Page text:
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Fun-packed event to give young carers a break

​Around 100 young people who care for someone with a mental health condition enjoyed an adrenalin-packed day at Pleasurewood Hills on Friday (02 June) during a special event organised to give them a break from their caring roles.

The ‘Reach for the Sky’ event gave carers aged between 11 and 18 from across Norfolk and Suffolk the chance to visit the Lowestoft theme park to take some time out and socialise with others in a similar position while also finding out more about looking after their own health.

It was organised by Norfolk and Suffolk NHS Foundation Trust (NSFT), with support from Feedback, a service user-led forum in Great Yarmouth and Waveney, and a variety of local carer groups. Local businesses also donated refreshments.

“The day was a great success and everyone thoroughly enjoyed themselves,” said Howard Tidman, a Senior Practitioner with NSFT’s Acute Services who is based in Great Yarmouth and organise the event.

“These young people face a lot of responsibility in their role as carers, which they have to juggle alongside school work and other commitments. It was really nice to give them the opportunity to have fun, socialise with others and enjoy the rides at the theme park.

“We would like to thank Pleasurewood Hills, Feedback and Great Yarmouth and Gorleston Young Carers, as well as all of the businesses and individuals who supported the event for making it a day out to remember.”


Case study - “Knowing other people who were in the same situation would have really helped me”

A carers champion who works for Norfolk and Suffolk NHS Foundation Trust (NSFT) has spoken candidly about looking after his mother throughout his childhood to raise awareness of the vital role which young carers play.

Howard Tidman, who is a Senior Practitioner with Acute Services based in Great Yarmouth, cared for his mother Pat from a young age, throughout her battle with alcoholism until her death in 2005.

He feels the experience not only influenced his decision to pursue a career in healthcare, but also played a key role in shaping his passion for supporting other carers.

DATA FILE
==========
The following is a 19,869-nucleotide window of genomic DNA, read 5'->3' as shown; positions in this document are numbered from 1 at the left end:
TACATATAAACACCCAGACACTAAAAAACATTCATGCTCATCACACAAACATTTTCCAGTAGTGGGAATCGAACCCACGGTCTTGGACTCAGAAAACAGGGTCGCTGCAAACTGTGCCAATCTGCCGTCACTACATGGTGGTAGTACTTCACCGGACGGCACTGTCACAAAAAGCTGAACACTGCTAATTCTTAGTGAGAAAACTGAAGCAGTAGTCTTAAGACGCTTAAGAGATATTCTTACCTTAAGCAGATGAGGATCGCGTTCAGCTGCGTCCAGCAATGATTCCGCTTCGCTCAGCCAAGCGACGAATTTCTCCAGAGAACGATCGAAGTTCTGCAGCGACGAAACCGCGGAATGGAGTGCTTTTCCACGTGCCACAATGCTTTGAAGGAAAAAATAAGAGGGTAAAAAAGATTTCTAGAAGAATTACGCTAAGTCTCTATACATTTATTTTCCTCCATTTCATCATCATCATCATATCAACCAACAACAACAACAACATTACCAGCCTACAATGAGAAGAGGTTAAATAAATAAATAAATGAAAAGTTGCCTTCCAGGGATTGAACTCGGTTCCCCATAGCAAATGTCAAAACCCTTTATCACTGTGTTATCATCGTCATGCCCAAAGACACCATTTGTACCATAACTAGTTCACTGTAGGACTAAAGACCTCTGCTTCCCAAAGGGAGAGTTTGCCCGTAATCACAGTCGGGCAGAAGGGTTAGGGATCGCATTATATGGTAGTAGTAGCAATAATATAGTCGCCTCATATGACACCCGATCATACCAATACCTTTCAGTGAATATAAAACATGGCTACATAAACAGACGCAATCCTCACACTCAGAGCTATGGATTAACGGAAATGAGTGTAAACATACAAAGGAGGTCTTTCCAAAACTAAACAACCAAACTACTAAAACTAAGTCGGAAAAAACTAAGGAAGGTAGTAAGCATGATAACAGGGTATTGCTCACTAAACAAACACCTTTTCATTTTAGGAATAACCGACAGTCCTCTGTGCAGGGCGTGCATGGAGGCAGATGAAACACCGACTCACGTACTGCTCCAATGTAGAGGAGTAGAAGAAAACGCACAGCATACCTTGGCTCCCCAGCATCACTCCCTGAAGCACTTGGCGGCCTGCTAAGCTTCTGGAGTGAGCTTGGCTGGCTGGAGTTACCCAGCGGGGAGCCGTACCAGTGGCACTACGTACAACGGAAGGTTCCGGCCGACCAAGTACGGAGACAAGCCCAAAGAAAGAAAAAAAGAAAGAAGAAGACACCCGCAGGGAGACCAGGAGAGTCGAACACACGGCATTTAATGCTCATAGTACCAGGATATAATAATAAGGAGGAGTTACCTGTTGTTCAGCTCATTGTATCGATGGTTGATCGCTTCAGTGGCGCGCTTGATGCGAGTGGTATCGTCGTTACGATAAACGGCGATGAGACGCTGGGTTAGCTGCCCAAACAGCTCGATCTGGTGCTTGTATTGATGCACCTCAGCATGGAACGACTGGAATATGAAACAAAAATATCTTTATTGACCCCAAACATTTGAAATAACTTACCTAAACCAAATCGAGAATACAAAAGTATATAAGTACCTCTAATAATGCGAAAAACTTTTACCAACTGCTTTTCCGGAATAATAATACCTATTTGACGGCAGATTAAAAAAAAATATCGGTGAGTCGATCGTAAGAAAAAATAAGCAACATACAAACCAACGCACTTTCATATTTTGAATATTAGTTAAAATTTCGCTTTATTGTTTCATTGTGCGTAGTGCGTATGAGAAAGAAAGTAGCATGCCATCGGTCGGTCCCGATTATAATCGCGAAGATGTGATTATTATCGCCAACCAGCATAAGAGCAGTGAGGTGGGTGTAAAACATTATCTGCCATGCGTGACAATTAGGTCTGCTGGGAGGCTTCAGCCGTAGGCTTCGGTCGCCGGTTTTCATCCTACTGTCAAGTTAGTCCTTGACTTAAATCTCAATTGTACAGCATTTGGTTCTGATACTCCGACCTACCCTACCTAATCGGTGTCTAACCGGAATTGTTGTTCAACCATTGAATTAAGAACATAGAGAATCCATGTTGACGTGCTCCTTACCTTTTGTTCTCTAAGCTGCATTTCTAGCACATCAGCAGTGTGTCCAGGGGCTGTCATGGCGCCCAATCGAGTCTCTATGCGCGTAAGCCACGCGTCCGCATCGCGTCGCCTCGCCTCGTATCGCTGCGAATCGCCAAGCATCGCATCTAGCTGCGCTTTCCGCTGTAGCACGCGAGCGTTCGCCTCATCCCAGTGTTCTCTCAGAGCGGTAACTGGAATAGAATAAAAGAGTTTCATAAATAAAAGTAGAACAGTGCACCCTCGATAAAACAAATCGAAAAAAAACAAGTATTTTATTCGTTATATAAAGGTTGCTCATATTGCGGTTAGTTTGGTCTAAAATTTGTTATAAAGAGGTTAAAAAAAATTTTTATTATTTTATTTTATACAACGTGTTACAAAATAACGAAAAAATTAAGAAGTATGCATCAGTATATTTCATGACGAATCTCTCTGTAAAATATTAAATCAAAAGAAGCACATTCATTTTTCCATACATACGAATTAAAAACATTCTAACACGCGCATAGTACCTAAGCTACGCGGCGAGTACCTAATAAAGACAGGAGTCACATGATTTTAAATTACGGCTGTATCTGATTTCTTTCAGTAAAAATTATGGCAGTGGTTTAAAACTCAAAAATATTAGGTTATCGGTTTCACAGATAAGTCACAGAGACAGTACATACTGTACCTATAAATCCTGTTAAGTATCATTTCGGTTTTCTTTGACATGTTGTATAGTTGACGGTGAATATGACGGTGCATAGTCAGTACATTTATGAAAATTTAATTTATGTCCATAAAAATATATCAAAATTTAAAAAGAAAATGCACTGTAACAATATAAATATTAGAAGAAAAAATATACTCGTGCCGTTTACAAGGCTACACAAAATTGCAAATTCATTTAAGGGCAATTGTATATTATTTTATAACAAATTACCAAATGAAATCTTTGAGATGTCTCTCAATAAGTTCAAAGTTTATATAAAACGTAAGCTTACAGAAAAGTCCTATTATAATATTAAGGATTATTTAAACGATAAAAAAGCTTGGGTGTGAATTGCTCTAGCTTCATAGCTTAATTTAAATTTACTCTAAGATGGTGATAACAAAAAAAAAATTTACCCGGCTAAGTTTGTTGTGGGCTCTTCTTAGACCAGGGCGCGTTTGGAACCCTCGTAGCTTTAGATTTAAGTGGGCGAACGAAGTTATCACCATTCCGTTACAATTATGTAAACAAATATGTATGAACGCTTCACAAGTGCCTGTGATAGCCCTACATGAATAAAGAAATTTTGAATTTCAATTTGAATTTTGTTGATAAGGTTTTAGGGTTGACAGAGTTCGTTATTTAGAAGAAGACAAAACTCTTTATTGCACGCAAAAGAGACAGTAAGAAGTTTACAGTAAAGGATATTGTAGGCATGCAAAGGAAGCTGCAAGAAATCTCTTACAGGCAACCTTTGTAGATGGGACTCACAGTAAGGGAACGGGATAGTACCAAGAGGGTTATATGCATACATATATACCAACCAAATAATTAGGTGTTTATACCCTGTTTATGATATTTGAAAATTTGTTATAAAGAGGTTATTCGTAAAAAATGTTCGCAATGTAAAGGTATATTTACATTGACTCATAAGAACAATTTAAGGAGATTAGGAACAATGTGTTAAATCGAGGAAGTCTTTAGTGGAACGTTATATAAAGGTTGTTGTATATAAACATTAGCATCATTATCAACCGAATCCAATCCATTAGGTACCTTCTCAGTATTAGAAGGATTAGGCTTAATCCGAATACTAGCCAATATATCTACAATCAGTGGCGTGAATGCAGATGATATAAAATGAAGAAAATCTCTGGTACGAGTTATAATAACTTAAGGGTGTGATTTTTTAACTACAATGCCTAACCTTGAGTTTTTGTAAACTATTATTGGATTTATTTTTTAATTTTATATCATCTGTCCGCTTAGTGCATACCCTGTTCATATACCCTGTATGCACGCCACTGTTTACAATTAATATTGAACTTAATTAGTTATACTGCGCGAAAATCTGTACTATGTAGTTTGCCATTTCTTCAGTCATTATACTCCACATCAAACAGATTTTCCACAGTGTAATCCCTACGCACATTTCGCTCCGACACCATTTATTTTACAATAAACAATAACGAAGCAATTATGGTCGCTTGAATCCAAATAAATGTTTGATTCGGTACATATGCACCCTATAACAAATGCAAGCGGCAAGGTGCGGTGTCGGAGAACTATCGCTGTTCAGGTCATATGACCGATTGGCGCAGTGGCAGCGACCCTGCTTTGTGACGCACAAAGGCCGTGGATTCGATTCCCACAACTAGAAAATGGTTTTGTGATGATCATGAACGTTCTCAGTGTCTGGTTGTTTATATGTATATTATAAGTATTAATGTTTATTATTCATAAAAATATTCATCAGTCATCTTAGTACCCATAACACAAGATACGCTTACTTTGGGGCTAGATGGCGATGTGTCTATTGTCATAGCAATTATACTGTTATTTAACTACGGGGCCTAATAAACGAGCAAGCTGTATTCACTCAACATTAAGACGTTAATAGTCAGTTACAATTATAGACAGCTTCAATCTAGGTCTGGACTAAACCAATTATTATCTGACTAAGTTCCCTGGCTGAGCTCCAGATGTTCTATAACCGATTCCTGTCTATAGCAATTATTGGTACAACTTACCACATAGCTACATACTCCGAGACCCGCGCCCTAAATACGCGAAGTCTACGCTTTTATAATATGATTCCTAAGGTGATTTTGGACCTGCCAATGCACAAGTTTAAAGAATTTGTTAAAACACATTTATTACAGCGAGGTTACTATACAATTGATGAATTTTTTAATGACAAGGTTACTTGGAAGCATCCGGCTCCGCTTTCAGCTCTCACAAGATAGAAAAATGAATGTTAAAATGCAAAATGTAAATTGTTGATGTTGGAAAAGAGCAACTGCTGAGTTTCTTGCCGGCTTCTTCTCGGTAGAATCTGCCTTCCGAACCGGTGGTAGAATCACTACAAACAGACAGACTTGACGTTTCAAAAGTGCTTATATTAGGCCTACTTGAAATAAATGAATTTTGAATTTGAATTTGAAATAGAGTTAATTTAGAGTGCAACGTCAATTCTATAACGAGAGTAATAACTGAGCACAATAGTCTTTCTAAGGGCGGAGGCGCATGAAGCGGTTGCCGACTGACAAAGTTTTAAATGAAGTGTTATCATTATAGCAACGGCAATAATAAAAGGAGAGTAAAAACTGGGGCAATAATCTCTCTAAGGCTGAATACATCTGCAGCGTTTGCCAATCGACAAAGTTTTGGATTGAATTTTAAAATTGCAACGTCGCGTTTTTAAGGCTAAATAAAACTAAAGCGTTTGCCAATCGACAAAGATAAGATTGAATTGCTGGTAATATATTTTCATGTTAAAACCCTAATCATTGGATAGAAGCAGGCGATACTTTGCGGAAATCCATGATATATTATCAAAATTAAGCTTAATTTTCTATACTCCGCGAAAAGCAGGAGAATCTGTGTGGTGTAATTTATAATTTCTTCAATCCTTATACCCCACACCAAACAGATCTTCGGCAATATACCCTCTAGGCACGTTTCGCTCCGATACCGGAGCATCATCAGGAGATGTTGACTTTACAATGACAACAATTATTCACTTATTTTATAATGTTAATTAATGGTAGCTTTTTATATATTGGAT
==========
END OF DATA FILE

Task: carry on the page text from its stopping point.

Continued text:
“At times, it was horrific,” said Howard, who has worked for the Trust for 15 years and frequently organises carers forums to raise awareness of the support which is now available. “I would come home from school and find my mum asleep on the sofa drunk. It got to the stage where I was embarrassed to bring friends back.

“My mother’s alcoholism made her very unpredictable. She was either not interested or incredibly over-interested – there was no middle ground. I ended up almost being put off coming home. Instead I’d leave school and go into the city and spend two or three hours nursing a cup of coffee in a café and making it last until they turfed me out at 6pm.”

From a young age, Howard found himself juggling the demands of school with domestic chores, such as cooking and cleaning. At the time, there was no external support available for young carers.

He explained: “My mum received intermittent support from alcohol services, but there was nothing for me as a young carer. I don’t think anyone even recognised that we were having to put up with so much – I just thought it was the norm.

“I think that knowing other people who were in the same situation would have really helped me. Having an adult to act as a mentor rather being left to steer my own ship would have also made a big difference, especially during my teenage years which are not an easy time for anyone.

“There are now a lot of young carer support groups available, although I still think that the carers themselves do not necessarily recognise that they may need help – they just think this is how life is.

“I hope the event at Pleasurewood Hills will raise awareness of all of those young people who are looking after brothers, sisters and parents so that we can identify them sooner, provide support and put networks in place to help them in what is a very difficult role.”


Case study - “I do feel like I’ve had to grow up quicker than my friends”

A teenager who helps look after two members of his family has spoken about the pressure and responsibility his caring role brings and the importance of taking breaks to help him to manage.